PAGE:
Federal civil rights officials claim Gig Harbor-based SmartTalent violated federal law by refusing to assign female workers to certain temporary jobs.

For the past seven years, SmartTalent, a staffing firm, requested only male workers for certain temporary jobs based on the client’s request, attorneys for the U.S. Equal Employment Opportunity Commission said in a lawsuit filed last month. These jobs included assignments at warehouses that clients and managers said could only be fulfilled by men.

SmartTalent vice president of operations Stephanie Ticknor said the company disagrees with the allegations in the EEOC lawsuit, adding that they were based on “speculation and unfounded allegations from 2016.” Ticknor and the EEOC did not specify 2016 allegations.

The suit said recruiters witnessed SmartTalent managers telling them to hire men for labor-intensive jobs because it was what the client wanted. On another occasion, a manager told a recruiter they should stop complaining, EEOC attorneys contend, while asserting that, on another occasion, a recruiter told a female worker that they did not belong in a warehouse.

Pay rates for female workers were also lower than for men, which, adding to the lack of opportunities, led to a loss of income and job opportunities, the suit alleges.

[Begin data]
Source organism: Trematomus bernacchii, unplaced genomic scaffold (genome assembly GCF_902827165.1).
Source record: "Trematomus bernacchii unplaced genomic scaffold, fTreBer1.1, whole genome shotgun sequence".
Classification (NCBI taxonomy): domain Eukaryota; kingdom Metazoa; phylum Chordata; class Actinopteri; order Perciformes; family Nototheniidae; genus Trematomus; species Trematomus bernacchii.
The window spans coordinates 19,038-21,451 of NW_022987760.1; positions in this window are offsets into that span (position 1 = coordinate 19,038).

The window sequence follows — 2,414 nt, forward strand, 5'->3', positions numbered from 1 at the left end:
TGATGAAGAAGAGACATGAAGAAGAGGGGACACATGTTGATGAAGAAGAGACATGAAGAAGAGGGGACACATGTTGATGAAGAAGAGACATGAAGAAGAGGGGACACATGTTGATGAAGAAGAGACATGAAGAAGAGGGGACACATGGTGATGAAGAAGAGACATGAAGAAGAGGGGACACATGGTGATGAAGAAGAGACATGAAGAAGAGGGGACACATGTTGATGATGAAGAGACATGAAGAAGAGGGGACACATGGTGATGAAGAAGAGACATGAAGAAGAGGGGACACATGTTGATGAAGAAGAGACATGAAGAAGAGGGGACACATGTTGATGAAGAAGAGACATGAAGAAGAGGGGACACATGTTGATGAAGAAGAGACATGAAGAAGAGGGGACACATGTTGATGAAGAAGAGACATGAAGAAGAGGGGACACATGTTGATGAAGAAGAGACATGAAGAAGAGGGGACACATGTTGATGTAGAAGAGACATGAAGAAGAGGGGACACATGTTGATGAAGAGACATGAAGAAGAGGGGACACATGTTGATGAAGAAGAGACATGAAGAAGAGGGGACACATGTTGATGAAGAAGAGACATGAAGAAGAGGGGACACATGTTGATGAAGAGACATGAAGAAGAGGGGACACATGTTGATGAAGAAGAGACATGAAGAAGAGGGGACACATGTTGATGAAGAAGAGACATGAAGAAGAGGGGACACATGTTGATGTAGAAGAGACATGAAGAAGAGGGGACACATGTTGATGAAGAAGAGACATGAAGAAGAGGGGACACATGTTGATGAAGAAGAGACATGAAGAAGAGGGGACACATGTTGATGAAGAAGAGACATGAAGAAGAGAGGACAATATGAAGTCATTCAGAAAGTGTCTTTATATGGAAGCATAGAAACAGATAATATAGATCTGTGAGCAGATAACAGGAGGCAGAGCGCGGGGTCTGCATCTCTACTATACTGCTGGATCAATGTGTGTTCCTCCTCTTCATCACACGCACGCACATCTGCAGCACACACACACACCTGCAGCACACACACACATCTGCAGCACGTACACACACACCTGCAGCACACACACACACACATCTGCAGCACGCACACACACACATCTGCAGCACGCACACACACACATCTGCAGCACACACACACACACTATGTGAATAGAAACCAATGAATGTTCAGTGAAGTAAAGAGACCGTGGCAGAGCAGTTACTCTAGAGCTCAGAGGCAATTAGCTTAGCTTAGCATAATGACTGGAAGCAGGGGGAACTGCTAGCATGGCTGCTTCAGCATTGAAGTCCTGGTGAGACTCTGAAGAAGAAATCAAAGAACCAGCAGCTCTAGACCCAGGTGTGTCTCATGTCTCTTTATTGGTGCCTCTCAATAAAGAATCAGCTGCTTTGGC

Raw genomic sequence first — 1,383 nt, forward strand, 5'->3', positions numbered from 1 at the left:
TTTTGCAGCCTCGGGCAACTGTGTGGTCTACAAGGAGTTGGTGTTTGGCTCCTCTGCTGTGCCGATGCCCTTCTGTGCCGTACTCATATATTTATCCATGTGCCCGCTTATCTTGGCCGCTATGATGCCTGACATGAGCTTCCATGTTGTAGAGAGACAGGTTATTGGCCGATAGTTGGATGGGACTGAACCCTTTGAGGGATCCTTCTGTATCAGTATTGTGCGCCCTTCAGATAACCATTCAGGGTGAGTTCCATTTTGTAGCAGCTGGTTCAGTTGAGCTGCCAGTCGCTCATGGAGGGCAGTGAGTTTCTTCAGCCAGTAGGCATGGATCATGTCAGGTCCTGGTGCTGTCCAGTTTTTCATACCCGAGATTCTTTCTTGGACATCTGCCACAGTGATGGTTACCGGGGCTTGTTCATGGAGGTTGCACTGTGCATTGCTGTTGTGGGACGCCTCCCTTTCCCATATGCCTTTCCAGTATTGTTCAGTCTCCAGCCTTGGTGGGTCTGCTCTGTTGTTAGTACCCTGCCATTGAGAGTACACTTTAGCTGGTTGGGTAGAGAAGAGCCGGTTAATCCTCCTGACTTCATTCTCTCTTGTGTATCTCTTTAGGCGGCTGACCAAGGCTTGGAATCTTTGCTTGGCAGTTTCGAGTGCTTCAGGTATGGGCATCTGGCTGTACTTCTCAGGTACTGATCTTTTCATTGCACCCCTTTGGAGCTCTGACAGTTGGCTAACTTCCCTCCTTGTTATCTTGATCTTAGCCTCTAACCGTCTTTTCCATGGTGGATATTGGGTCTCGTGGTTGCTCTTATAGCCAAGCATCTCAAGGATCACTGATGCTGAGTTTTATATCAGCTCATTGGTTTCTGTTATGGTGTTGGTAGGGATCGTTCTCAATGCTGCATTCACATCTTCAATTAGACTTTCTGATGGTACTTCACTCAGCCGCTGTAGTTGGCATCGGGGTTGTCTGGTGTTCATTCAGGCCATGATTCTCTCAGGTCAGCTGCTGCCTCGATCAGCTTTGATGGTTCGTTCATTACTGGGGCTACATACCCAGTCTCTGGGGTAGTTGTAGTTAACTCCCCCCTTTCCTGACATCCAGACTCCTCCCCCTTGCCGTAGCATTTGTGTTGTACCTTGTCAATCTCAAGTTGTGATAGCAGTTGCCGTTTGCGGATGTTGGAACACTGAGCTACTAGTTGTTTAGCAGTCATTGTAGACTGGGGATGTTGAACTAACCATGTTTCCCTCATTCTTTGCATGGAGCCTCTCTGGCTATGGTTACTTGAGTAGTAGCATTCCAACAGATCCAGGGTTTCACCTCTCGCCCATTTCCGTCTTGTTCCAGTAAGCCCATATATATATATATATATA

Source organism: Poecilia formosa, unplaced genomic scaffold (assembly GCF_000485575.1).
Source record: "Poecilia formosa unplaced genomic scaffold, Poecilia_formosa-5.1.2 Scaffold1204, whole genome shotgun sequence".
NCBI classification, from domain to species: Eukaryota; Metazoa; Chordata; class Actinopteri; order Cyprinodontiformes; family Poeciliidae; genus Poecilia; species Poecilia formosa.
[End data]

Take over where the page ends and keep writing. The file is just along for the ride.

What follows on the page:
“Recruiters sent internal emails seeking to fill positions that specified the sex of the worker to comply with business clients’ requests for male workers,” the suit filed in federal court read.


The EEOC is the federal body that enforces civil rights laws against workplace discrimination. 


EEOC attorneys Teri Healy and Nancy Sienko said client preferences don’t “excuse sex-based discrimination,” and that temp workers are more vulnerable to a lack of opportunities because of “long-standing stereotypes about ‘men’s work’ versus ‘women’s work.’ ”

The agency is seeking monetary payments and compensation for lost wages, as well as ongoing monitoring procedures to ensure SmartTalent complies with the law moving forward.